This article by Douglas Fairbanks Jr. about his father was the first in a series of articles he wrote about his friends and family for Vanity Fair. (His next one would be on his stepmother Mary, also reprinted here).
The magazine’s introduction noting that Vanity Fair had known Junior since “his tricycle days” was meant literally. Doug Jr had indeed ridden his tricycle at the Algonquin hotel where the Fairbanks often resided. The owner of the Algonquin, Frank Case, was one of Doug Sr’s closest lifelong friends, and Frank’s daughter Margaret’s first journalism job was as a writer for Vanity Fair. Just like Doug Jr., Margaret grew up around the celebrities of stage, film, and literature and just assumed that was normal. If that isn’t small world enough, the Vanity Fair offices and the Algonquin were only a block apart on 44th Street and, of course, the writers lunched there often.
Dad – DOUGLAS FAIRBANKS, JR.
The talented son of a famous star paints a portrait, in pen and ink, of his celebrated father
- EDITOR’S NOTE: This is the first of a series of articles about film stars, written and illustrated by the versatile Douglas (junior) Fairbanks. Vanity Fairhas known him since his tricycle days, and is happy to verify in these articles what it has always known—namely, that be combines an inherited taste for acting, on the stage and the screen, with an eager talent for caricature and prose.
Being an actor primarily, he is a series of masks. . . . lie is constantly on edge. He is terrifically anxious that people around him he highly entertained, but that he himself be a little more highly entertained than they. He loves to prove his agility to those who entirely believe in it already.
One is completely overwhelmed by the force of his personality. He plays on that talent, lie radiates good will to all around him and his humour (though, alas, it is not always good) is delivered in a way that makes him seem a wit. He has long fits of depression; and it is at these times that he is most charming.
He is a man of great ego but little conceit; a man to whom success comes easily, but failure hard. Success is to him a habit and he is intolerant of reverses. He cannot endure being crossed, and it is hard for him to forgive a direct or personal slight. He can never quite concentrate on other people’s troubles, although he is sincerely sorry for them, and always ready with consolation. He is a generous man to those whom he likes.
He is ambitious to a fault, and an untiring worker. He can debate with equal energy on either side of any argument—not from insincerity, hut for the love of matching wits.
He never reads a long hook through. When he is unprepared to answer a question, he evades it in a breezy manner that, for some reason, leaves one satisfied. He is at once a poor and a great business man. He is bored with flatterers hut loves flattery. He is proud of his friends’ accomplishments hut prouder of his own. He can “sell” one on any idea, due to his own enthusiasm.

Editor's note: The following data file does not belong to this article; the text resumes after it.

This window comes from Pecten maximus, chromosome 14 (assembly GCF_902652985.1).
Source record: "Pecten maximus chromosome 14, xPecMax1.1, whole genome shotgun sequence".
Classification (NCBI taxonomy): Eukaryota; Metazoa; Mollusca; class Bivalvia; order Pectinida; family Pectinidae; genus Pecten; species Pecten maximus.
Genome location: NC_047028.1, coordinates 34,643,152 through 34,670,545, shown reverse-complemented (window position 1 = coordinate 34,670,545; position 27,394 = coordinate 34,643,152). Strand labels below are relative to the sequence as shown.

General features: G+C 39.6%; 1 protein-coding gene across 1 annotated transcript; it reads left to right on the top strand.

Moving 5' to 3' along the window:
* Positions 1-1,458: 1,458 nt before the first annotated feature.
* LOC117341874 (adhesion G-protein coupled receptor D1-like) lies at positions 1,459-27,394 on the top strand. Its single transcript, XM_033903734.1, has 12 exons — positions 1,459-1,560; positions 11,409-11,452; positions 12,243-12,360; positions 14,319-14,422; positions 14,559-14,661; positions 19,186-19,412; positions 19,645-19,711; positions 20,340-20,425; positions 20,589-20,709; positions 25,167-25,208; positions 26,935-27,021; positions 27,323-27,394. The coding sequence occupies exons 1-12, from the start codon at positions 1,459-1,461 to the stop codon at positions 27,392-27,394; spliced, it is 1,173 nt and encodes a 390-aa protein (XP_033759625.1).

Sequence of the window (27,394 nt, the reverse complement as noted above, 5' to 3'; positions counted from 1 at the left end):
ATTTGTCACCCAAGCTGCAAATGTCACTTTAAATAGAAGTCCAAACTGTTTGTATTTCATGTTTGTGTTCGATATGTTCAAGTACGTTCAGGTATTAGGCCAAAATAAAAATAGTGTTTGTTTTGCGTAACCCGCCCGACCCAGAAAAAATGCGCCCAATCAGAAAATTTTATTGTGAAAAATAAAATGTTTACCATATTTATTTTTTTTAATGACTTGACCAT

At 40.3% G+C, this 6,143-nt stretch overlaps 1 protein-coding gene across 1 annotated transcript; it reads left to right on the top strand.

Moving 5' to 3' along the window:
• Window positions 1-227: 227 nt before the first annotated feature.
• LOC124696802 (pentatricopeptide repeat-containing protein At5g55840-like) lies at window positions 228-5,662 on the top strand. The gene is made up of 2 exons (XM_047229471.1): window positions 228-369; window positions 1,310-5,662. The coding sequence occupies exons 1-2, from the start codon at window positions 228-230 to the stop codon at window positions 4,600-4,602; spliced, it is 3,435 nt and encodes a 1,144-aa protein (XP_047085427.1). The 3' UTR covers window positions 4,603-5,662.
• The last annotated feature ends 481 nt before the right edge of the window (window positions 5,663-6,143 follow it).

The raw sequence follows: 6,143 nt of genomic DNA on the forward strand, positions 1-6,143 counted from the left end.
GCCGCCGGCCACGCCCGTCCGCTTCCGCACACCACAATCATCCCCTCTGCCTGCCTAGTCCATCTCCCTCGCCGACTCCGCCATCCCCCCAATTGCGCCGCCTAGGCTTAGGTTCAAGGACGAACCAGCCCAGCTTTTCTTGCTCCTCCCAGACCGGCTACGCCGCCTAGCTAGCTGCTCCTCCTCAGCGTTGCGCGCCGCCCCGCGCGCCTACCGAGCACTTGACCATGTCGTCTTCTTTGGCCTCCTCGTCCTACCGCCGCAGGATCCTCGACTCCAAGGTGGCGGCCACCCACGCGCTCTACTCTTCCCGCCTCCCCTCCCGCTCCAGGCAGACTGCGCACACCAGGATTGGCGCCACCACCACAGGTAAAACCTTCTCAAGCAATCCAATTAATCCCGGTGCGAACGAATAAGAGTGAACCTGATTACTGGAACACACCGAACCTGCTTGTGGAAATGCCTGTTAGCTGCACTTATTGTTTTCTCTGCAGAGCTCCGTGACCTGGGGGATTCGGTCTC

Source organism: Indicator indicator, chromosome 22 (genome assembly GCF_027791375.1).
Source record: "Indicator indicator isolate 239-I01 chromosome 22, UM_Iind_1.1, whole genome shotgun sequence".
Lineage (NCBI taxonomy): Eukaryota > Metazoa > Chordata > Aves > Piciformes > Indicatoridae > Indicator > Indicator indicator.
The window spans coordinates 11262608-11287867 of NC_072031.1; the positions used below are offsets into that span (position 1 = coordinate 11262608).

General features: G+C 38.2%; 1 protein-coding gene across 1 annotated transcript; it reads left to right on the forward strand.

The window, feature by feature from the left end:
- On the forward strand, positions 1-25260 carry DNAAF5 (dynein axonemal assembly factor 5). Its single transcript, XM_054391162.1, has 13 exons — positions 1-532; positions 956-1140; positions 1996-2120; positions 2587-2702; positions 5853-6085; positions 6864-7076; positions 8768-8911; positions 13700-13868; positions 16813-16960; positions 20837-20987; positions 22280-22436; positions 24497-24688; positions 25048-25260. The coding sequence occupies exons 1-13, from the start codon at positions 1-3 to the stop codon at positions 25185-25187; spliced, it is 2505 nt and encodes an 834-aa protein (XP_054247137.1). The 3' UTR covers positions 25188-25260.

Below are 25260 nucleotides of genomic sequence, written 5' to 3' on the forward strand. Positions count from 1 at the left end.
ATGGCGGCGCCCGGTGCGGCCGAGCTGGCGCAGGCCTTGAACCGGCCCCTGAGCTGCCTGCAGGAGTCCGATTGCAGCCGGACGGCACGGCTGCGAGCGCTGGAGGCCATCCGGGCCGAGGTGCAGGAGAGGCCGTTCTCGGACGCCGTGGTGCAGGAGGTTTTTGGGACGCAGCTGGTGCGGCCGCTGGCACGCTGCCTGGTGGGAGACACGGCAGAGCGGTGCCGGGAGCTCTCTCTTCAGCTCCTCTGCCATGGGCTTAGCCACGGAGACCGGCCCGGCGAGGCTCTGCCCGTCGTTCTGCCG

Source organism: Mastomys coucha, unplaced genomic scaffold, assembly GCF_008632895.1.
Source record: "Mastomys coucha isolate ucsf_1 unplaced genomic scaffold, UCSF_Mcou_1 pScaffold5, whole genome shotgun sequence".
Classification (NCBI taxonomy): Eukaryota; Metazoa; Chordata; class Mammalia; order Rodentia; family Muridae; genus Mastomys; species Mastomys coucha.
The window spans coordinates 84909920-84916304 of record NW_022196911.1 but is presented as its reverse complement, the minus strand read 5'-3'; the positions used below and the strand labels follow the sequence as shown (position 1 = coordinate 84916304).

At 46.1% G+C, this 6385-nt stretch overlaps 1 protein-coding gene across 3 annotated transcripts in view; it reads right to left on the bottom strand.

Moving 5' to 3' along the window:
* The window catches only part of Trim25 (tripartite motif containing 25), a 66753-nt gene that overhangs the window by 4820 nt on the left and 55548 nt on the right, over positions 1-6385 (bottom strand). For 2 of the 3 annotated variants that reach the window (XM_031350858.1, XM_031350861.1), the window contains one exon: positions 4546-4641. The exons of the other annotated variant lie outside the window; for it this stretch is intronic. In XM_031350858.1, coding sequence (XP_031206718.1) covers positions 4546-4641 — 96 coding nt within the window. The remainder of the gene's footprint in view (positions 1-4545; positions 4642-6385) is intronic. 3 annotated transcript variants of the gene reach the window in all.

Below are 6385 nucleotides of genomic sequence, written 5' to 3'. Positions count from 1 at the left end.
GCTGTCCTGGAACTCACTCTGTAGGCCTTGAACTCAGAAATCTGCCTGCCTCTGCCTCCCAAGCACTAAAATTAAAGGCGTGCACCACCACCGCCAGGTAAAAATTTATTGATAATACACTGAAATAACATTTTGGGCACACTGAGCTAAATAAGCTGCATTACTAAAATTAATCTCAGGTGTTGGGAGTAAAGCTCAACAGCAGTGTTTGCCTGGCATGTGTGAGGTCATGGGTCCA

The four most important factors in his life are his work, his home, his play and his love of travel. He adores perfumes. He loves to sleep, and takes a nap every afternoon. One can always tell when he is tired because he invariably starts to rub his right eye vigorously with the outside of his hand. He loves all kinds of new games, and never gives up until he has mastered them. Practically every bone in both of his hands has been broken on account of this ardour.
He will go to any extreme to carry out a practical joke. He would give up any one or all three meals for a game of golf. On the links he almost invariably loses his temper, breaks his clubs on his knee and throws them to the four winds with mumbled curses.
He is extremely fond of Spanish foods. He eats with a manner that, although it may lack restraint, inspires the onlooker with an admiration for its gusto. When talking he is, at times, somewhat inarticulate, with a tendency to lisping born of carelessness. He takes a feverish interest in his wardrobe and is an authority on styles for men. He walks with a great deal of swagger and bravado. One of his chief worries is the possibility of baldness. He tries any new system that promises some improvement. He has never had a drink in his life, yet he smokes incessantly.
He himself is neither responsible nor thorough hut he is wise enough to surround himself with others who are. He is extraordinarily curious about everything. He has a passion for knowing things. He is a mild authority on almost everything. He loves animals. He is exceedingly self-conscious and easily embarrassed. He loathes any sort of demonstrativeness or show of emotion. He contends that he is totally devoid of sentiment and yet he is at heart a sentimentalist. He is ashamed of it. He is the perfect host.
His nature is such that he doesn’t think he is, nor does he pretend to he a great father, but somehow or other … he is.
In this pithy, and at times apparently contradictory article, Doug Jr’s love and admiration for his father comes through. The son was very forgiving of the father’s lack of involvement. Junior even seemed to accept his father’s harshest criticisms with a shrug. And of course Doug Sr was proud of him, but at the same time his vanity was tweaked by having a son old enough to be married, play all kinds of adults in films, and be in a position to write such an honest yet kind article.
– Cari Beauchamp